Paul says several times—"In everything give thanks." This is the measure of our faith in the divine assurance that “all things work together for good to those that love God.” In some things truly the good is hard, or even impossible, for us to see in our present limited understanding, but faith will believe that it is there. Wisdom will seek the lesson to be learned and the development of character that is intended. We are not upon this earth for present pleasure or satisfaction. We are here solely for a life-long course of training and development for the most glorious destiny imaginable.
It is a life-long course of schooling and education. Everything is working toward that end for the sons of God, and therefore, everything without exception calls for thanksgiving to God—demands thanksgiving, even as Paul said—“Rejoice in tribulation.”
This requires a complete transformation of the natural outlook. This is one of the things that is foolishness to the natural man whose realities are limited to the actual present.
“Rejoice in the Lord always.” “Rejoice evermore.” Believing—and this is the key—“believing, ye rejoice with joy unspeakable.” “Be glad in the LORD, and rejoice, ye righteous.” We dare not ignore these commands. These commands upon ourselves—and they are commands—they are the only way to spiritual help. If we do not continually rejoice in the Lord, we are sick—sick in our minds. These commands are the only cure for the disease of the fleshly mind. Who would desire to be diseased?
Peace is just as clearly commanded and required as joy. It is commanded in the sense that we must—we must—with God's instruction and help, get ourselves into the spiritual and mental condition that creates peace. “Great peace have they that love Thy Law: and nothing—nothing—shall offend them.”
Peace does not depend on something anyone else can do for us. No one else can give it to us or take it from us. This peace is for those that love the Law and nothing will offend them. Here is a clear declaration: that IF we love the Law—love it in the Bible sense of giving it all our heart and attention—then we shall have great peace. We shall never take offense at anything.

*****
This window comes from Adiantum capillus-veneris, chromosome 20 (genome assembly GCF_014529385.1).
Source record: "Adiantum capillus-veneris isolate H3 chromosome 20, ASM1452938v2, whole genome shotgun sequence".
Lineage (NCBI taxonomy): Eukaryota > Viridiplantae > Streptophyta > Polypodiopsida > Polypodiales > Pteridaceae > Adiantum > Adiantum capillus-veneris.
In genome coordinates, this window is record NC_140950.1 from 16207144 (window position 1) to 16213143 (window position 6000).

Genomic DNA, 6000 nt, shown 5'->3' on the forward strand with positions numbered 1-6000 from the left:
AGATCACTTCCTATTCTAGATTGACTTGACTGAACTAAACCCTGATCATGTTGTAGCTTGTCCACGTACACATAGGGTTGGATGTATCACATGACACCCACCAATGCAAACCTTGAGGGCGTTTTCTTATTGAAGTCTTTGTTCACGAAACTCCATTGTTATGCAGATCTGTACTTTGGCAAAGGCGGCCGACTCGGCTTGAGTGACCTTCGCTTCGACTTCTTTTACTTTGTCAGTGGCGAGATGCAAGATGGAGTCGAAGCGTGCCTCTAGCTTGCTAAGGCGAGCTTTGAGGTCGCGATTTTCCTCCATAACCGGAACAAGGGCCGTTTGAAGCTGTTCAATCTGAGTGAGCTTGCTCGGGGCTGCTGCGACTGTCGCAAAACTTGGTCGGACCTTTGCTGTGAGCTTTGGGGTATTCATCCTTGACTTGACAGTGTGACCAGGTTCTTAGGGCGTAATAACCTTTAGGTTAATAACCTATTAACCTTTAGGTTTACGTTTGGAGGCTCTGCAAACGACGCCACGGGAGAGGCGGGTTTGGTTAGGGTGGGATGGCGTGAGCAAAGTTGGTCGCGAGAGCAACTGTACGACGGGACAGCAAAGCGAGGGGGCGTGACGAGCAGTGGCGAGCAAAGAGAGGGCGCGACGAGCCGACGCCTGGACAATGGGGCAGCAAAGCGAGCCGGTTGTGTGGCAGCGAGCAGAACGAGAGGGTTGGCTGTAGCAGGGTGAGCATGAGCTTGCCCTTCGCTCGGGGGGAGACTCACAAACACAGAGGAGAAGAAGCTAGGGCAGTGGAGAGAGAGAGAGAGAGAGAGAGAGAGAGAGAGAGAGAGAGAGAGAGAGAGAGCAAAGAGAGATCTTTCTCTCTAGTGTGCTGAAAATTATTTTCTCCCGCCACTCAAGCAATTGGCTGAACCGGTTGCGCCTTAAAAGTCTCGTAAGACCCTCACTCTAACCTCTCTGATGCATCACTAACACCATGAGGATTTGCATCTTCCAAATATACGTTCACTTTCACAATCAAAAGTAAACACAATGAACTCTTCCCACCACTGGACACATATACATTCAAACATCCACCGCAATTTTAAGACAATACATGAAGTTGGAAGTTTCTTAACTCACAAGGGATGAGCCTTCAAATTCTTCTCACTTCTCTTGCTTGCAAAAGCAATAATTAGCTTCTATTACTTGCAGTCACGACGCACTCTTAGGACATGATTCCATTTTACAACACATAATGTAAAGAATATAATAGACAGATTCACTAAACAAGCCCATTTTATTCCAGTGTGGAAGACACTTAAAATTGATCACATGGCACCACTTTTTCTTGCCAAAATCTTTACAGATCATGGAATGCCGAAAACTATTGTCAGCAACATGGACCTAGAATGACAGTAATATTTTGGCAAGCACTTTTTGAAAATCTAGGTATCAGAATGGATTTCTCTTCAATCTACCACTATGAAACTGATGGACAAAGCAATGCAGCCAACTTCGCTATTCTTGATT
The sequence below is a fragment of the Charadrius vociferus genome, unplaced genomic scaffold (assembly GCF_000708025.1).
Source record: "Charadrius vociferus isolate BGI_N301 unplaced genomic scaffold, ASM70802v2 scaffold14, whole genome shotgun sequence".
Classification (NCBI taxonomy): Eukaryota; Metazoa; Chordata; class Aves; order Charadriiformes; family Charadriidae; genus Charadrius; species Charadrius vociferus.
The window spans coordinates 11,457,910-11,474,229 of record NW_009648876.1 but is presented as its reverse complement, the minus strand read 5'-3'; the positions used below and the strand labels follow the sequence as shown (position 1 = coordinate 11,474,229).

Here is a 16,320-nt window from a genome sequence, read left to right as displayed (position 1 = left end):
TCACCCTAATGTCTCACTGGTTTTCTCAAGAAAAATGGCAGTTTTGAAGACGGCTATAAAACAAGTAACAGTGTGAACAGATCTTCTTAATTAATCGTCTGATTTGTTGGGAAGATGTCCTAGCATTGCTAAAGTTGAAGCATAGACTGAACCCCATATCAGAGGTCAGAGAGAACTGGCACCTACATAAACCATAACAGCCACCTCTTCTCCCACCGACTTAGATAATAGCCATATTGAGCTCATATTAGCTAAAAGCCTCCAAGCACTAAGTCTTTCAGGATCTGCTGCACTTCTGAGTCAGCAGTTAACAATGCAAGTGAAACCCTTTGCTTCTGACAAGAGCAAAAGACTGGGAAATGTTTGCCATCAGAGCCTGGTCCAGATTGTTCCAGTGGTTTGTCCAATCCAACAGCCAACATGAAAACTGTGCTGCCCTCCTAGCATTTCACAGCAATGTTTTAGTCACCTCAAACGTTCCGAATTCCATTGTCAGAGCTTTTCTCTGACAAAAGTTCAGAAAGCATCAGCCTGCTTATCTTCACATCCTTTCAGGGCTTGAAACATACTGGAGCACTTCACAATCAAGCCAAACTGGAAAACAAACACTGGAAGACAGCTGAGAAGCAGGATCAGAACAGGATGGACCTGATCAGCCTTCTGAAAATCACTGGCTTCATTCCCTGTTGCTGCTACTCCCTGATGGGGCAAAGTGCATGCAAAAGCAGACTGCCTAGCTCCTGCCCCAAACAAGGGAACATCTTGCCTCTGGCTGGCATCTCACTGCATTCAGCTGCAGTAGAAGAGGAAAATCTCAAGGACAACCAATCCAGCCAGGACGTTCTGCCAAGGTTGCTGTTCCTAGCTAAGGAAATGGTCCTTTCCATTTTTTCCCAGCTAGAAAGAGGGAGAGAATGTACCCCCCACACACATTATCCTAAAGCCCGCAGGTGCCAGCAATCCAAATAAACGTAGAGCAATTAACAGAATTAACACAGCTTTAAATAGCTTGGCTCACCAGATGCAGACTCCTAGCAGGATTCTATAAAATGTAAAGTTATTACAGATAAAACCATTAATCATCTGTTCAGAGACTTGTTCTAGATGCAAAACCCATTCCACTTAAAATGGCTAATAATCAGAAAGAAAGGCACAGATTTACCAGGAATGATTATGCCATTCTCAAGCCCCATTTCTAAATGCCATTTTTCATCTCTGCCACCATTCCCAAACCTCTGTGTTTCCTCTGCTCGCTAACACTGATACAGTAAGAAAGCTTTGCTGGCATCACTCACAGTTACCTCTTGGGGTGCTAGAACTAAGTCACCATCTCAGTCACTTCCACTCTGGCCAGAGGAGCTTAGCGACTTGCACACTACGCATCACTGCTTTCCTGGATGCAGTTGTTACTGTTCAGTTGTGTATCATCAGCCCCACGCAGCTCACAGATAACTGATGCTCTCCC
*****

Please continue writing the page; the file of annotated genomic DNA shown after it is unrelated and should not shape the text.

Let us check up on ourselves. The contrary is also very clearly implied. If we haven't great peace, if we do take offense, then we do not love the Law.
“To be spiritually minded is peace.” We read that recently from Paul to the Romans. Again, it is entirely up to us. We are commanded to be spiritually minded. We are told how to become spiritually minded. If therefore, we do not have peace, perfect peace, peace that passes understanding, then we have not been obedient. We have neglected—we have neglected so great salvation. We have perhaps been worrying too much about what someone else is doing wrong.
“Let the peace of God rule in your hearts.” Again, putting the responsibility for peace squarely upon ourselves.
IF we follow the commands, and they are many, and they take all life's activities and energy, and there are no shortcuts—IF we do that, then we are guaranteed peace. It is very clear from the principle that Christ lays down, that if we do not have and manifest the fruits of the spirit in abundance, then surely that must be our first concern. And we have no time, we are in no fit position to legislate for others—“shall the blind lead the blind?”
Concerning anger – There are three very interesting statements concerning anger, virtually interesting because of their translation in the Authorized Version. We cannot help but wonder at the state of mind of the translators. Apparently, they couldn't quite grasp the fullness.
Matthew 5:22—"Angry without a cause." He is speaking about being angry at our brother—"Angry without a cause."
1 Cor. 13:5—"Love is not easily provoked."
And Titus 1:7—"Not soon angry"—a requirement of anyone serving the Ecclesia.
Now these weakening qualifications—without a cause, easily, and soon—none of them are in the original. The commands condemn anger without qualification. The Revised Version omits the first two qualifications, and the Diaglott omits all three of them.
anger in man, it is customary to refer to Christ exhibiting anger, which we are
told, on one occasion, that being angry, he looked around upon them. We might
just as well justify violence, because he drove the money-changers from the
Why? Because human anger is not of self-control. When we are angry, we are weak. “Put off all these, anger, wrath…” Galatians 5 lists anger as one of the works of the flesh.
Paul, in Romans 15, gives a vital command widely ignored. He is actually summing up what he has said in the previous chapter. “We then that are strong ought to bear the infirmities of the weak, and not to please ourselves.” Whatever we do must be with the concern for the well-being of others and not our own pleasure. “Let everyone please his neighbor for his good to edification. For even Christ pleased not himself.”